Open any vintage car magazine or read the blogs and you will find excellent articles about the rapid rise of the vintage car market. The articles are rich with data and the final analysis contains one or more of the following arguments: Ferrari is leading the market, the rising prices of the most desirable models have increased the prices of the other models, the rate of growth is not sustainable. Those points have already been proven elsewhere and are not the focus of this article. I also won’t be writing about certain models or individual sales of Ferraris that I believe are frivolous. What I have done is looked at the market and how the models rank price wise and have come up with three Ferraris that I think are undervalued and due for a major adjustment.
First on the list is the Ferrari 365 GTB/4 Berlinetta, nicknamed Daytona after the success of the 330 P4 in the 24 Hours of Daytona. 1,288 examples were built between 1968 and 1974. As collectible vehicles, they historically reigned supreme to their counterparts of the same era, the 330/365 GTCs and 246 GT/GTS Dinos. However, in the most recent rally of values, they’ve haven’t appreciated anywhere near as much as the others. During the last go around in 2008, an exceptional Daytona was about $450,000 while a 330 GTC in the same condition was less than $300,000. Today, that same Daytona is about $650,000 while the 330 GTC is $750,000. The Daytona is a blast to drive with gobs of power, sexy good looks and high-speed capabilities (174mph). Anti-Daytona pundits cite the following negatives; heavy steering at low speeds and an awkward driving position, but I think both items are worth overlooking for everything else you are getting.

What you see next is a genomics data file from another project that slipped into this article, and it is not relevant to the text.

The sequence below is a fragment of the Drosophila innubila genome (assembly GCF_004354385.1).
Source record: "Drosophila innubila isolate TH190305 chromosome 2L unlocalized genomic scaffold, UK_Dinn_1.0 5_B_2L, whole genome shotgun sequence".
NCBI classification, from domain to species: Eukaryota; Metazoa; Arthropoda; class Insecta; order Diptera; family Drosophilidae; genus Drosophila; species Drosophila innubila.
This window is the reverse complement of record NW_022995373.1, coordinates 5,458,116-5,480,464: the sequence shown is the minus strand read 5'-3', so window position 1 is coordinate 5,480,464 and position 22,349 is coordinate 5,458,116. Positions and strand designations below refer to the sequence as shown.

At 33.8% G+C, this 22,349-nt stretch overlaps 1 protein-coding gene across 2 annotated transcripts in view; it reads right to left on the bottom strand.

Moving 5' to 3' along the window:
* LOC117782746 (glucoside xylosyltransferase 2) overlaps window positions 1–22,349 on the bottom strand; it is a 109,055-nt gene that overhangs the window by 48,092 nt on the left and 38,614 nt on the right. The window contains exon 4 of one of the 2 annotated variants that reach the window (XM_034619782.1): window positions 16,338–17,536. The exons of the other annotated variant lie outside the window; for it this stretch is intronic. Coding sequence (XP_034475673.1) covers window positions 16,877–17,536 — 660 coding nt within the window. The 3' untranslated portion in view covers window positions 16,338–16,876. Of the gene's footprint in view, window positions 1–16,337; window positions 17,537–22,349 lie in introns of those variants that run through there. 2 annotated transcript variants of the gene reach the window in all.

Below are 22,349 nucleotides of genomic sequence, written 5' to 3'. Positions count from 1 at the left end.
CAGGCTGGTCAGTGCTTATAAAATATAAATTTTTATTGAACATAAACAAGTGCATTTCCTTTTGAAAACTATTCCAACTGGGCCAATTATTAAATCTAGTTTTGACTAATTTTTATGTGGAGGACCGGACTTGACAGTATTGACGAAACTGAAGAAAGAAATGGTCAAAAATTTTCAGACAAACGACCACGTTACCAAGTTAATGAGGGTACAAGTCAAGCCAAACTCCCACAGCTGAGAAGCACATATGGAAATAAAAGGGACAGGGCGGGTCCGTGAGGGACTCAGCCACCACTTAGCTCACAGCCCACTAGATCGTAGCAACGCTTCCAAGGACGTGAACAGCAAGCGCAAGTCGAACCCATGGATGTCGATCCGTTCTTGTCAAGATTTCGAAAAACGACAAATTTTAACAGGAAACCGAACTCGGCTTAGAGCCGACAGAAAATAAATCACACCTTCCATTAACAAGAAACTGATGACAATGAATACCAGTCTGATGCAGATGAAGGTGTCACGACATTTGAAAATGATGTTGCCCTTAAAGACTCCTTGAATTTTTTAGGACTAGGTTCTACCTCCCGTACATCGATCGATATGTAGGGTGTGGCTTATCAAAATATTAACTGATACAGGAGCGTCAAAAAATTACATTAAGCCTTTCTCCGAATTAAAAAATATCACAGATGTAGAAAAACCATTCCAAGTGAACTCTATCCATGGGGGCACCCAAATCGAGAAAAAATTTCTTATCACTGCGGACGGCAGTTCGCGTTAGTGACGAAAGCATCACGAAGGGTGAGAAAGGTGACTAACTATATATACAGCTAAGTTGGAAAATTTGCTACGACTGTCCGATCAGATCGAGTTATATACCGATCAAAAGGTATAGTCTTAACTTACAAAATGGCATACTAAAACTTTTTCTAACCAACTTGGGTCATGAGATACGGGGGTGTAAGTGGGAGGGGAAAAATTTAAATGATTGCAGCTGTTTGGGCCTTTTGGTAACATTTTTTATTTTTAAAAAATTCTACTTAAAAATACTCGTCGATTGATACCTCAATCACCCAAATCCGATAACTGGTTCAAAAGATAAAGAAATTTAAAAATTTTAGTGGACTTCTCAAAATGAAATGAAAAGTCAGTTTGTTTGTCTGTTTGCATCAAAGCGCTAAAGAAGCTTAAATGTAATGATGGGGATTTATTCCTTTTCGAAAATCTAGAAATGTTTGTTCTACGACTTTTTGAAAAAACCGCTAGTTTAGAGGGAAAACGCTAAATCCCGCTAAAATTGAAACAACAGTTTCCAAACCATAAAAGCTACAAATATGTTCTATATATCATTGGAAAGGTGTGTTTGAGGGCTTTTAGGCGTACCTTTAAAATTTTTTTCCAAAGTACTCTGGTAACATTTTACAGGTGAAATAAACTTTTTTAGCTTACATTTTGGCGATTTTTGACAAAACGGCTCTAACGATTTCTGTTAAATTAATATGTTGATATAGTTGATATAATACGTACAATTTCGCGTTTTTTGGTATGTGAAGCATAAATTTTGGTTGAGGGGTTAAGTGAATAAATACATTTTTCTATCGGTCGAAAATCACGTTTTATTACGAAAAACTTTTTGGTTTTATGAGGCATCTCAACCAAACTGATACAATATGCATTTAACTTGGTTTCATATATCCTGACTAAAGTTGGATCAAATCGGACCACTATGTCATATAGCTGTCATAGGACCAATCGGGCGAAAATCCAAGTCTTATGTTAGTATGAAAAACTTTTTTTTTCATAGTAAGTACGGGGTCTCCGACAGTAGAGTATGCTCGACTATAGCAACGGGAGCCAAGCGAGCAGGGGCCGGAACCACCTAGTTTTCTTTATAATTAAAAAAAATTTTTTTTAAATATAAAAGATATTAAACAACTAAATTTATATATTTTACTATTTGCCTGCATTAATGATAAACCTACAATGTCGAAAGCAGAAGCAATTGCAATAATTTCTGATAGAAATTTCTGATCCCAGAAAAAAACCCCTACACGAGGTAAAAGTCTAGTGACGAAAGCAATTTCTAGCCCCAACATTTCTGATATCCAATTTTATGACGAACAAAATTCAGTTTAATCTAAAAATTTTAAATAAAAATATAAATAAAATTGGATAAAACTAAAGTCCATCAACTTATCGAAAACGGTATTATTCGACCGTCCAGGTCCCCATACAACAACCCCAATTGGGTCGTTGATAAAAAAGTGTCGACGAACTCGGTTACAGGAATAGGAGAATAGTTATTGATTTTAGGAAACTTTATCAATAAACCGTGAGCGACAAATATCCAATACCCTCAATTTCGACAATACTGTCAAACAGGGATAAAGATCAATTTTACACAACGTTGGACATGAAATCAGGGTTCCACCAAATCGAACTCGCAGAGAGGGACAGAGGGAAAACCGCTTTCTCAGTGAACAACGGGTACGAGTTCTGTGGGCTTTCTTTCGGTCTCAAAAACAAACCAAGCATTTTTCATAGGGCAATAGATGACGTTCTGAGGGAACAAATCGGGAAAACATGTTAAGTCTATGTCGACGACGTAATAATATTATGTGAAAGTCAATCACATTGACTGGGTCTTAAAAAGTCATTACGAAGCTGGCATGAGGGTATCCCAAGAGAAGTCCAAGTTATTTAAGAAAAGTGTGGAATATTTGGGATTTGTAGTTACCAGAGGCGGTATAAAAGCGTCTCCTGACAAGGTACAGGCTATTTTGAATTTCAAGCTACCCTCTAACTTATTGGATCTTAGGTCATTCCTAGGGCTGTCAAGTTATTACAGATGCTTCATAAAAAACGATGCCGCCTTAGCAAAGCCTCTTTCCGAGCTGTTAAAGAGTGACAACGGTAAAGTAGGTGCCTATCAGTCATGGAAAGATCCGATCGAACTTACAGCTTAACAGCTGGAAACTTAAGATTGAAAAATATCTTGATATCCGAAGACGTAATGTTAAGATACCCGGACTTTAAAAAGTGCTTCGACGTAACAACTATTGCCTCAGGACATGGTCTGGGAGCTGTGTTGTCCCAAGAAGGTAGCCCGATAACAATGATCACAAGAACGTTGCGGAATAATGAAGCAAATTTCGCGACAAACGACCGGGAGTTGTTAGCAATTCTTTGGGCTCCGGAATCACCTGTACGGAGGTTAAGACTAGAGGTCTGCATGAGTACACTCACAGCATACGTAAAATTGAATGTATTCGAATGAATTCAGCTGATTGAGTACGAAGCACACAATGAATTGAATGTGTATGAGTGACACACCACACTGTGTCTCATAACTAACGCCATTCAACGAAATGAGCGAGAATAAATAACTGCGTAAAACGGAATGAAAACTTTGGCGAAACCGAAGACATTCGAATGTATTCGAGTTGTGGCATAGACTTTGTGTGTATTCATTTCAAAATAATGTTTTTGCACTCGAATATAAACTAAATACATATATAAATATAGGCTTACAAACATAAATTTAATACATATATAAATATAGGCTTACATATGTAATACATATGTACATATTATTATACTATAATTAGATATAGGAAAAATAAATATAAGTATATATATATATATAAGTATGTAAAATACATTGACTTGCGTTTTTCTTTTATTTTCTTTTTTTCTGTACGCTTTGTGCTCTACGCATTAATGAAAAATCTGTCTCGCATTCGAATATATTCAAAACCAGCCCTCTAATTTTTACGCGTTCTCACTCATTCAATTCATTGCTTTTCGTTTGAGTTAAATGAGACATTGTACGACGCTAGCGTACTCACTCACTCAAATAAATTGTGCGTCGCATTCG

Next up is the rarely mentioned Boxer. It’s a funny thing – nobody is buying or selling. The Ferrari 512 BB and later 512 BBi were updates of the 365 GT4/BB that was made from 1973 to 1976. Since the 206/246 Dino didn’t wear the Ferrari badge, the Boxer was the “first” mid engine production Ferrari. They were a big deal in the day and have aged very well in my opinion. Ferrari Market Letter’s Asking Price index pegs the 512 BB around $130,000 and the BBi for $15,000 less. There are very few if any Boxers on the market and it would seem crazy to sell a nice one for $115,000 – $130,000. I’m a guaranteed buyer in that range and I wouldn’t be a seller until they hit $175,000 – $225,000.
The third on my list of top three most undervalued Ferraris is the brutally fast, gorgeous and comfortable 550 Maranello. The car is truly a modern Daytona. Look around the market and you will see that early 1998 – 1999 cars with 20,000 or more miles are a really tough sell. That’s a shame because the engines are bulletproof and don’t mind mileage (with consistent maintenance of course). Yes, the dash leather shrinks rapidly with sunlight and the soft touch plastic in the interior gets sticky, but what about all that torque? It seems crazy that an early car with a few negatives can be bought for $65,000, but it’s true. Go get one. Drive the heck out of it and then leave it to your kids. They’ll get good money for it someday.